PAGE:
Its spectacular vividness comes from its restraint.

1. Ka, Grief Pedigree

“Sutter and Stone, Rockaway and Dumont — the gritty arteries of Brownsville…”

So informs the sampled voice that gels together Ka’s meticulously crafted 11-song album. Phrased against the backdrop of the rapper’s Brownsville, Brooklyn, locale, Grief Pedigree sounds like it was created in the idealistic way that we pine for: An artist writing from his heart and first-hand memory, rapping over beats chosen solely for the purpose of meshing wholly with the words. It’s a formula that Ka himself has admitted makes the album a slow-burner: He’s said he expects the first listens of a song to underwhelm. But then comes the moment when it reveals itself as something approaching greatness, and Grief Pedigree solidifies as this year’s best homegrown album.

Entirely self-produced, Grief Pedigree’s songs are possessed of a stark beauty that’s capable of inspiring moods of brooding danger and melancholy lament in the listener. (Future career wildcard: 50 Cent regains his creative spoils by employing Ka and Roc Marcy to produce the entirety of his parting shot to Interscope records.) To this Ka brings verses that focus on the idea of contrast and muses on the way choices made in the moment can change a life’s course (a concept taken to the extreme on “Decisions”). On “Iron Age” he raps with a noble dignity as he explains, “In time you’ll see [a] thin line between friend and rival/ Between you and me, stupidity and men’s bravado/ Almost died trying to make paper, now I pen survival.”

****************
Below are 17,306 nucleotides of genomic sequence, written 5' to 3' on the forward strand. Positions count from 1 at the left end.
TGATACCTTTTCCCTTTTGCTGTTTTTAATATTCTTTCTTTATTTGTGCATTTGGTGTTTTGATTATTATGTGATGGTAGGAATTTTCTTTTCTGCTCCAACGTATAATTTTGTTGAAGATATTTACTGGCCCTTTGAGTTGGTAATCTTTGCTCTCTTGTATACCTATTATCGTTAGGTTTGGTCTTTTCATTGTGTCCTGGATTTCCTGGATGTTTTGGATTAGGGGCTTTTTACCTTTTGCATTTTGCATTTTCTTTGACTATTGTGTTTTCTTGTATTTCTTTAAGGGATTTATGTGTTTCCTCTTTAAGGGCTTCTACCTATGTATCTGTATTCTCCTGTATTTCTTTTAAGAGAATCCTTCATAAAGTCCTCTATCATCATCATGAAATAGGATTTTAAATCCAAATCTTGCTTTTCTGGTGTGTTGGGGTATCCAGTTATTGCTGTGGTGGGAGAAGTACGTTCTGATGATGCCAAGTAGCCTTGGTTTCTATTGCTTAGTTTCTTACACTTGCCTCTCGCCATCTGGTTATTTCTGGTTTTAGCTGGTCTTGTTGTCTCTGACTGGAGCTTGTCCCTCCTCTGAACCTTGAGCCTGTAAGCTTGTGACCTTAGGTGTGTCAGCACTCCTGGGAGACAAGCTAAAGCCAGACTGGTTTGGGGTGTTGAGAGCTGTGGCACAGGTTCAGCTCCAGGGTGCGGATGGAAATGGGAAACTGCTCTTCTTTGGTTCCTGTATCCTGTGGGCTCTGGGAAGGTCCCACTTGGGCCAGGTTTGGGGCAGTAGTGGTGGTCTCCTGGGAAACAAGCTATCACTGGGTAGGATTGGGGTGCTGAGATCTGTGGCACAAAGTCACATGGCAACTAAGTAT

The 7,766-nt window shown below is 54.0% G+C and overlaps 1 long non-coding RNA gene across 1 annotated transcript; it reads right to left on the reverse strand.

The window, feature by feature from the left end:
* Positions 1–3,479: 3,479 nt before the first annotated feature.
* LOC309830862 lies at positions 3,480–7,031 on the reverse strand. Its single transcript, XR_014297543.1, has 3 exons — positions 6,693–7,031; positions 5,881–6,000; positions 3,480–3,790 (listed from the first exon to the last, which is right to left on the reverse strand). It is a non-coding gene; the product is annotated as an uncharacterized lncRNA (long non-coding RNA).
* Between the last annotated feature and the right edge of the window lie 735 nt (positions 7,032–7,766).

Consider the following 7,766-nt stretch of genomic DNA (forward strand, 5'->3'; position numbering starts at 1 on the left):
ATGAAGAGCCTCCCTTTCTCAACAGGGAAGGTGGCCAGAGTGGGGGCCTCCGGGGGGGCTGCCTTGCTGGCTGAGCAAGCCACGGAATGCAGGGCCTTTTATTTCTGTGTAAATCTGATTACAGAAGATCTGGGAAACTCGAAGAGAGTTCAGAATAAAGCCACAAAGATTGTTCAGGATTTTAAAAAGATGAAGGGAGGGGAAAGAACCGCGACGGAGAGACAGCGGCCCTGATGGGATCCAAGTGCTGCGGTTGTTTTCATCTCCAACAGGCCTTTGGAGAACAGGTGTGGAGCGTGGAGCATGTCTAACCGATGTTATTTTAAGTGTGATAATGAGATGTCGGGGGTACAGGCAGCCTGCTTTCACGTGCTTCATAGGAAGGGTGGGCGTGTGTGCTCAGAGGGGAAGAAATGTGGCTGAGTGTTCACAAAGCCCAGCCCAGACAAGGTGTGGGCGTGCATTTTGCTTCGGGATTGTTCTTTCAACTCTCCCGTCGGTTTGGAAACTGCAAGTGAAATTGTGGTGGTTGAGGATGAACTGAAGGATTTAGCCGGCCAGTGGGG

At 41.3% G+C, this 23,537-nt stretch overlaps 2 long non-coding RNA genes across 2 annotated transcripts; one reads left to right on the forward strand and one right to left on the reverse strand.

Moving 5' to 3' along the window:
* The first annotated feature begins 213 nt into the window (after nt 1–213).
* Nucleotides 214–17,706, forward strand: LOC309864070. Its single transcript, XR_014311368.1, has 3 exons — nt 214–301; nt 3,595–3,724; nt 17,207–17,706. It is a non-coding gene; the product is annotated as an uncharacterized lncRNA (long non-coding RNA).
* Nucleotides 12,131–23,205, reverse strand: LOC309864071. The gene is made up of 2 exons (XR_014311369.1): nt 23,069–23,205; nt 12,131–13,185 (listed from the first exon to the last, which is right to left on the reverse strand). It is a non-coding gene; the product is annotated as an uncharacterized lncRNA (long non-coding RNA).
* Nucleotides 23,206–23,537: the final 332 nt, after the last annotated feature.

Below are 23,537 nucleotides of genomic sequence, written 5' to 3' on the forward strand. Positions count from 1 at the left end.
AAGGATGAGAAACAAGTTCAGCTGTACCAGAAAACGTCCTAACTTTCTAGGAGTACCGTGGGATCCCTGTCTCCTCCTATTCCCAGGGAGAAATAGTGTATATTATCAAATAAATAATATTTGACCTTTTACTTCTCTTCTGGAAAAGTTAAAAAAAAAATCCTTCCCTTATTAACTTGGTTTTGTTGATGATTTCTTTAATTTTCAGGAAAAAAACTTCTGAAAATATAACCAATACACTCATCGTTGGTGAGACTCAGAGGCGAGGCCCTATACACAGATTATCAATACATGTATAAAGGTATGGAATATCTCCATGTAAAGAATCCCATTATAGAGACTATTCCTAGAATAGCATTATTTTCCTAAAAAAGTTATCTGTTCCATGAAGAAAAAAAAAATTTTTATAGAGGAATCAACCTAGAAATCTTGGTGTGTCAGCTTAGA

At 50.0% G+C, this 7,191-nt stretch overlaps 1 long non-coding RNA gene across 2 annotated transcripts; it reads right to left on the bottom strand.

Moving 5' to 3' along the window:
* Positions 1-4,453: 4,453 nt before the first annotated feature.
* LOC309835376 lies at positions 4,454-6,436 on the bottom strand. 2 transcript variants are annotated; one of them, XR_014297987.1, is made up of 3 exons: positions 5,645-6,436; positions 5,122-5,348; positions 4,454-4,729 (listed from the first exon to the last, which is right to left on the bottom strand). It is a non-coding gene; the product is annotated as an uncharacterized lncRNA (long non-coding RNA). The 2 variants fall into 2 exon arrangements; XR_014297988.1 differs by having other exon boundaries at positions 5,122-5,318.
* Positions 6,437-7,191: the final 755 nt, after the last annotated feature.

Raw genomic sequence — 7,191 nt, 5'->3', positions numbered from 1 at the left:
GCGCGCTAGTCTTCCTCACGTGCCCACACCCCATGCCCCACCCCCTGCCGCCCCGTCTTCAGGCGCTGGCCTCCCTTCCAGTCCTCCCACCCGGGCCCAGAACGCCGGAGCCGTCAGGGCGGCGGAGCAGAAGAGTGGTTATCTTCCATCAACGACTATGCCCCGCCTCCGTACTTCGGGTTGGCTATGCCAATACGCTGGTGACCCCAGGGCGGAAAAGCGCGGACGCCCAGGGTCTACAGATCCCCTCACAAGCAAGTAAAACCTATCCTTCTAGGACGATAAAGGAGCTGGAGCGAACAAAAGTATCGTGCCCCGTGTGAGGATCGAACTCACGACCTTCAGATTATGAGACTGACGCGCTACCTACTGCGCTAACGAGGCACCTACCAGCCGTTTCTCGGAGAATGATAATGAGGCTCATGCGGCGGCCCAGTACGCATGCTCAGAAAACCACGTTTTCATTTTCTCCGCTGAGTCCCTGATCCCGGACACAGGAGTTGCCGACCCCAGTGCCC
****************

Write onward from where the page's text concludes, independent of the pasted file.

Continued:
In another era Ka held down a brief spell as part of indie rap cult favorites Natural Elements. Fittingly, Grief Pedigree exudes the best of the mentality of independent music. Orders on his website are prefaced with the small-town-like disclaimer, “Please be patient with your order, I don’t go to the post office every day.” Thankfully, there’s still shopping time left before the year’s out to make him haul a bunch of padded envelopes over to the Brownsville USPS depot.

Swans’ Most Terrifying Songs
On Odd Future, Rape and Murder, And Why We Sometimes Like the Things That Repel Us
How Not To Write About Female Musicians: A Handy Guide